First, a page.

As a critical thinker I should now ask the question “Where could I be wrong?” Firstly, I may misunderstand the finances: I have no inside knowledge into HE finances, only what information that’s in the public domain. I may misunderstand the full costs to a university linked to teaching foreign students and so it may be that the tuition of local students is not subsidised in the way I’ve suggested. Most UK universities operate at a loss, with some risking collapse: so even with the existing financial arrangements it appears that the UK governments – and by implication society – have priorities other than proper, equitable university funding. Secondly, it may be that the new tools Covid-19 has forced the HE community to use will – in practise –  compromise, rather than enhance, student learning. (In all likelihood HE will need to use these tools to expand efficiencies in teaching rather than being provided with the funding to expand the facilities and resources for teaching.) When I read the published literature I often find a very small evidence-base for pedagogical tools or ideas (including the really popular ones like Bloom’s levels of learning, flipped classrooms or MCQ tools) and I suspect this is because, for many students, their learning requires relationship, connection, or some social structure, that is difficult to measure and quantify. Thirdly, there are unknown-unknown (unk-unk’s in engineering speak!) and so why should any university take a risk on experimenting with it’s fees structure when society sees them as ‘free market operators’ who are unpaid for the educating students and should balance their own books by whatever mechanisms are legal, and – if said university choses the wrong economic path – be allowed to fold?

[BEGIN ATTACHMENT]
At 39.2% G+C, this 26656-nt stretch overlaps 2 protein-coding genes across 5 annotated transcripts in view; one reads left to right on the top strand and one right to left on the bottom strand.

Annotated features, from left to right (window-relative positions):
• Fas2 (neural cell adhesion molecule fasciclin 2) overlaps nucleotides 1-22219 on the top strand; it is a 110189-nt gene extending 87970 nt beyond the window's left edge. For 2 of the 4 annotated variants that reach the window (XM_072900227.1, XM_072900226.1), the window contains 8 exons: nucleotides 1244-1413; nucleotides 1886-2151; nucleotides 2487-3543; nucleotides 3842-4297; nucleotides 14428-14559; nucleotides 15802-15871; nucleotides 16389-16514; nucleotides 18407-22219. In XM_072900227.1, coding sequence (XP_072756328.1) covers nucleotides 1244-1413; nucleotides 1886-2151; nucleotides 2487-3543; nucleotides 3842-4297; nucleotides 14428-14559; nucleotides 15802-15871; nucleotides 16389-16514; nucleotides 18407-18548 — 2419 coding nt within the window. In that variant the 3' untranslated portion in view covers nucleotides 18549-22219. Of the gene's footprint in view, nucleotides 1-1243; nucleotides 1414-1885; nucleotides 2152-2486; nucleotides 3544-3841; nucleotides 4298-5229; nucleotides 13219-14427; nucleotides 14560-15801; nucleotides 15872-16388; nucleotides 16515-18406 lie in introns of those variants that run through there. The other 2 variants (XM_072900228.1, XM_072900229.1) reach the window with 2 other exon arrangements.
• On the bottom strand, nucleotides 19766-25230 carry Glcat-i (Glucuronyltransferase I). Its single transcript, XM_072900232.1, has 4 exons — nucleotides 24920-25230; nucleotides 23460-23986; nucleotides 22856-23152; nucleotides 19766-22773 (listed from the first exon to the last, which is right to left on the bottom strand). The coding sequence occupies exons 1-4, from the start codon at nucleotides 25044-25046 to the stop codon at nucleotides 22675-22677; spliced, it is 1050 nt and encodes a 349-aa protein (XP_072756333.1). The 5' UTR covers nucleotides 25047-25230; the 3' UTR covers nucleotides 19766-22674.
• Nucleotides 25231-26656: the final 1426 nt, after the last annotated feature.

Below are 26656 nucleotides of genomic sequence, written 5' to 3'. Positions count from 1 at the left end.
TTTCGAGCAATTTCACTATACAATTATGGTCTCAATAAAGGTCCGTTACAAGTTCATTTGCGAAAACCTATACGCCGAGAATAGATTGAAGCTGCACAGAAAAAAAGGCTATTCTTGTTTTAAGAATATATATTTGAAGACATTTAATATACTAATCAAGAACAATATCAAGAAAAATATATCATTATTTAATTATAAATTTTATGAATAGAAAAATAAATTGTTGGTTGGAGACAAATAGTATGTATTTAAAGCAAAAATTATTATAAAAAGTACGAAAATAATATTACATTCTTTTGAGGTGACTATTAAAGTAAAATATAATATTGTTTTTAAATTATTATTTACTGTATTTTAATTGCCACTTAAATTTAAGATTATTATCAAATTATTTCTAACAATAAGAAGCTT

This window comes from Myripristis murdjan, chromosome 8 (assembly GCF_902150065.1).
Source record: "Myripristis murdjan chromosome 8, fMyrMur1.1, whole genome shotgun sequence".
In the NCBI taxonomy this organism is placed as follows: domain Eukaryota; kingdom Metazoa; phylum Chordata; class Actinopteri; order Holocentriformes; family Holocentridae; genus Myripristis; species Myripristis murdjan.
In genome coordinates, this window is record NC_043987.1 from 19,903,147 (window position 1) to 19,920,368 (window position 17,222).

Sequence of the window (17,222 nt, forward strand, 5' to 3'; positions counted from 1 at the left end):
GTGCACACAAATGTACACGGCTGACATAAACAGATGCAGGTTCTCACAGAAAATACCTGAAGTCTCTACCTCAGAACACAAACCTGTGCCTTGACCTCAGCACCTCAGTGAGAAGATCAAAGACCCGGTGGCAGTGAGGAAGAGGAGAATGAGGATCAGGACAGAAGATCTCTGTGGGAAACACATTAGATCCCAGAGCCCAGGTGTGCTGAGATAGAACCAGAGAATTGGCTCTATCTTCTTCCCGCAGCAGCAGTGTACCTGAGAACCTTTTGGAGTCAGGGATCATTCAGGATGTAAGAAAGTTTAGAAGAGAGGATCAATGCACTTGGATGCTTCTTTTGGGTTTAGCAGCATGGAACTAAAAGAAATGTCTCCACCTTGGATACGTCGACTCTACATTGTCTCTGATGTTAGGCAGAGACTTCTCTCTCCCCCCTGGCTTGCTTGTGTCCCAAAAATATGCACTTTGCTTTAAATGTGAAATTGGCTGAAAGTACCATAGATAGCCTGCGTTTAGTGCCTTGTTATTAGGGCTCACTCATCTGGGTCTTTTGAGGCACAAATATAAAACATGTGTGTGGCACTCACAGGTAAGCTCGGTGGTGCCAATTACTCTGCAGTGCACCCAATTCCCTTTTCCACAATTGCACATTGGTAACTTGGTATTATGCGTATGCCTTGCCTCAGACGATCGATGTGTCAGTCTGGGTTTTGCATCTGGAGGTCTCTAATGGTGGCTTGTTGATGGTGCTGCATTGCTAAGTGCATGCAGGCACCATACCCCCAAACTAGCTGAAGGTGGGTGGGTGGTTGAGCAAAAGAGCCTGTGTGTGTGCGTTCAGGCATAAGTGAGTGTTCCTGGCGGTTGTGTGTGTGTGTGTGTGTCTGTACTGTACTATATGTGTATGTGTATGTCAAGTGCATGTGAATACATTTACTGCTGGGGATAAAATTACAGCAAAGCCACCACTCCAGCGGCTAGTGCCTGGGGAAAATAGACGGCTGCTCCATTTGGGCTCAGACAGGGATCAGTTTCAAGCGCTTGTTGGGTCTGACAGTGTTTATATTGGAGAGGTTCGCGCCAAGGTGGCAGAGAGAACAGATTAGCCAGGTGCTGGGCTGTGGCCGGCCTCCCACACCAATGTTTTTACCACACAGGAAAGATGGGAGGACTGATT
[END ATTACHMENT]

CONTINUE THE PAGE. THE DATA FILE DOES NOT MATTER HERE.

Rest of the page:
Finally, back to Strathclyde University. I’ve written about the history of Strathclyde University before: and in his will John Anderson left his property for the ‘good of Mankind and the Improvement of Science’ by the establishment of Anderson’s University. If the proposal is for a universal fees structure for all students regardless of nationality, I’d like to think that John Anderson would have agreed.


Postscript:Interestingly enough the original post was published on the same day UKRI announced that it’s scholarships would now be open to UK and international students. The twitter thread contained several comments related to the higher fees for international students and, while the UKRI move was welcomed, the scholarships offered would only be enough for UK student fees, meaning that foreign students would need to find additional sources of funding.

Note 1: I’ve recently have had to investigate the fees Scottish students are charged if they have to repeat a year or swap over to another degree course. Scottish students who need to pay fees are charged £1820, while non-EU students are charge £20,650 (See here, accessed 24/10/2020): I had used the figure of 2 fold in the original post, but the value may be over 11 fold.  


1 Comment

  1. Interesting article Steve

    I believe you’ve got the nail on the head by asking a long standing question which most international students I’ve known have asked over the years about disparity over fees.

    Higher Education has certainly seen international students as cash cows. The actual support international students receive from student support services remains limited. There’s limited bi-cultural awareness or competence amongst staff.

    There are also questions around capped numbers on home (Scottish students). Whereas no such restrictions exist for international students.

    Not is there any discourse taking place why we require 4 years studies for an undergraduate degree. How about following the Buckingham university model of 2 year degrees (private university). Where one can complete a Master’s degree with an additional year.

    I believe given Covid 19 a question all universities need to ask is it fair to charge high fees for international students for providing in effect online or distance learning education!

    Possibly a Pandora’s box has opened where more questions need to be asked within and outside the HE sector.